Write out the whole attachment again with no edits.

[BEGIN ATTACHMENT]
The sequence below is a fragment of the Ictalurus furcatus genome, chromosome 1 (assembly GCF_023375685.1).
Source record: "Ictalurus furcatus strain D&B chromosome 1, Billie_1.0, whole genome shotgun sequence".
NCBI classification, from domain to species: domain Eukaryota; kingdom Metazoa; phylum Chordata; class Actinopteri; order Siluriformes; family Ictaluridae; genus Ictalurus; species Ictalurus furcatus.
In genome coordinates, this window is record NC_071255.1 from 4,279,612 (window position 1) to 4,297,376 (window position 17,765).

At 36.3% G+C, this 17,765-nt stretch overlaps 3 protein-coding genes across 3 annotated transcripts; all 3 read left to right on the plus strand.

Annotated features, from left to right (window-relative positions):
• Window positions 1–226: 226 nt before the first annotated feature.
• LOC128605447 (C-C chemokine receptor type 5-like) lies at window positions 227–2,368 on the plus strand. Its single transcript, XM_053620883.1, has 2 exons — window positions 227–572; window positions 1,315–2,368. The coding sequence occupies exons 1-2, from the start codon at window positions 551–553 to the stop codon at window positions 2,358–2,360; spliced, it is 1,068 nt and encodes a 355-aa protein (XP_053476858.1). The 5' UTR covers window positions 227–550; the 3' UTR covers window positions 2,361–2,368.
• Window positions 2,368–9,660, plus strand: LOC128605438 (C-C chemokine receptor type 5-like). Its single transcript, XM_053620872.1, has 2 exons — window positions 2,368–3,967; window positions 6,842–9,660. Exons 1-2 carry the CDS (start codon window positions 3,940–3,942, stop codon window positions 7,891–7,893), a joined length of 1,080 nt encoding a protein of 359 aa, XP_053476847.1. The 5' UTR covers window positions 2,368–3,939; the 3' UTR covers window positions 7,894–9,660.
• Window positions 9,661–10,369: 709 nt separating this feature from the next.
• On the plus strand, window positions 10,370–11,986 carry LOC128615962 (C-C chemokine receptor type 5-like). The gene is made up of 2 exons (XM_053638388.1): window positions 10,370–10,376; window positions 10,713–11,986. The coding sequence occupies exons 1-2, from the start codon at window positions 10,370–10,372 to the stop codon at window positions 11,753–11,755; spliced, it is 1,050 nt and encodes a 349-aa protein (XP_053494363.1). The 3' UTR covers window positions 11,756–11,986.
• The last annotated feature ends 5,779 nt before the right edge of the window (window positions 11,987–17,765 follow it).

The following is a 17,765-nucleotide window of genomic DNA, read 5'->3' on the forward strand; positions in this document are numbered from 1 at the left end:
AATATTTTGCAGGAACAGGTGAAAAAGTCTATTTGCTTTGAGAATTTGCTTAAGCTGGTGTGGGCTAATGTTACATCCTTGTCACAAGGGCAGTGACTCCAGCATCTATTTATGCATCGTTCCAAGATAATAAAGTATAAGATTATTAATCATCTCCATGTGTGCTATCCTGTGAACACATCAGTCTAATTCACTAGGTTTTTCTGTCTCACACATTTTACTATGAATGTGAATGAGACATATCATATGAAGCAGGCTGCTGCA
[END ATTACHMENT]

The sequence below is a fragment of the Ictalurus furcatus genome, chromosome 1 (assembly GCF_023375685.1).
Source record: "Ictalurus furcatus strain D&B chromosome 1, Billie_1.0, whole genome shotgun sequence".
NCBI classification, from domain to species: domain Eukaryota; kingdom Metazoa; phylum Chordata; class Actinopteri; order Siluriformes; family Ictaluridae; genus Ictalurus; species Ictalurus furcatus.
In genome coordinates, this window is record NC_071255.1 from 4,279,612 (window position 1) to 4,297,376 (window position 17,765).

At 36.3% G+C, this 17,765-nt stretch overlaps 3 protein-coding genes across 3 annotated transcripts; all 3 read left to right on the plus strand.

Annotated features, from left to right (window-relative positions):
• Window positions 1–226: 226 nt before the first annotated feature.
• LOC128605447 (C-C chemokine receptor type 5-like) lies at window positions 227–2,368 on the plus strand. Its single transcript, XM_053620883.1, has 2 exons — window positions 227–572; window positions 1,315–2,368. The coding sequence occupies exons 1-2, from the start codon at window positions 551–553 to the stop codon at window positions 2,358–2,360; spliced, it is 1,068 nt and encodes a 355-aa protein (XP_053476858.1). The 5' UTR covers window positions 227–550; the 3' UTR covers window positions 2,361–2,368.
• Window positions 2,368–9,660, plus strand: LOC128605438 (C-C chemokine receptor type 5-like). Its single transcript, XM_053620872.1, has 2 exons — window positions 2,368–3,967; window positions 6,842–9,660. Exons 1-2 carry the CDS (start codon window positions 3,940–3,942, stop codon window positions 7,891–7,893), a joined length of 1,080 nt encoding a protein of 359 aa, XP_053476847.1. The 5' UTR covers window positions 2,368–3,939; the 3' UTR covers window positions 7,894–9,660.
• Window positions 9,661–10,369: 709 nt separating this feature from the next.
• On the plus strand, window positions 10,370–11,986 carry LOC128615962 (C-C chemokine receptor type 5-like). The gene is made up of 2 exons (XM_053638388.1): window positions 10,370–10,376; window positions 10,713–11,986. The coding sequence occupies exons 1-2, from the start codon at window positions 10,370–10,372 to the stop codon at window positions 11,753–11,755; spliced, it is 1,050 nt and encodes a 349-aa protein (XP_053494363.1). The 3' UTR covers window positions 11,756–11,986.
• The last annotated feature ends 5,779 nt before the right edge of the window (window positions 11,987–17,765 follow it).

The following is a 17,765-nucleotide window of genomic DNA, read 5'->3' on the forward strand; positions in this document are numbered from 1 at the left end:
AATATTTTGCAGGAACAGGTGAAAAAGTCTATTTGCTTTGAGAATTTGCTTAAGCTGGTGTGGGCTAATGTTACATCCTTGTCACAAGGGCAGTGACTCCAGCATCTATTTATGCATCGTTCCAAGATAATAAAGTATAAGATTATTAATCATCTCCATGTGTGCTATCCTGTGAACACATCAGTCTAATTCACTAGGTTTTTCTGTCTCACACATTTTACTATGAATGTGAATGAGACATATCATATGAAGCAGGCTGCTGCA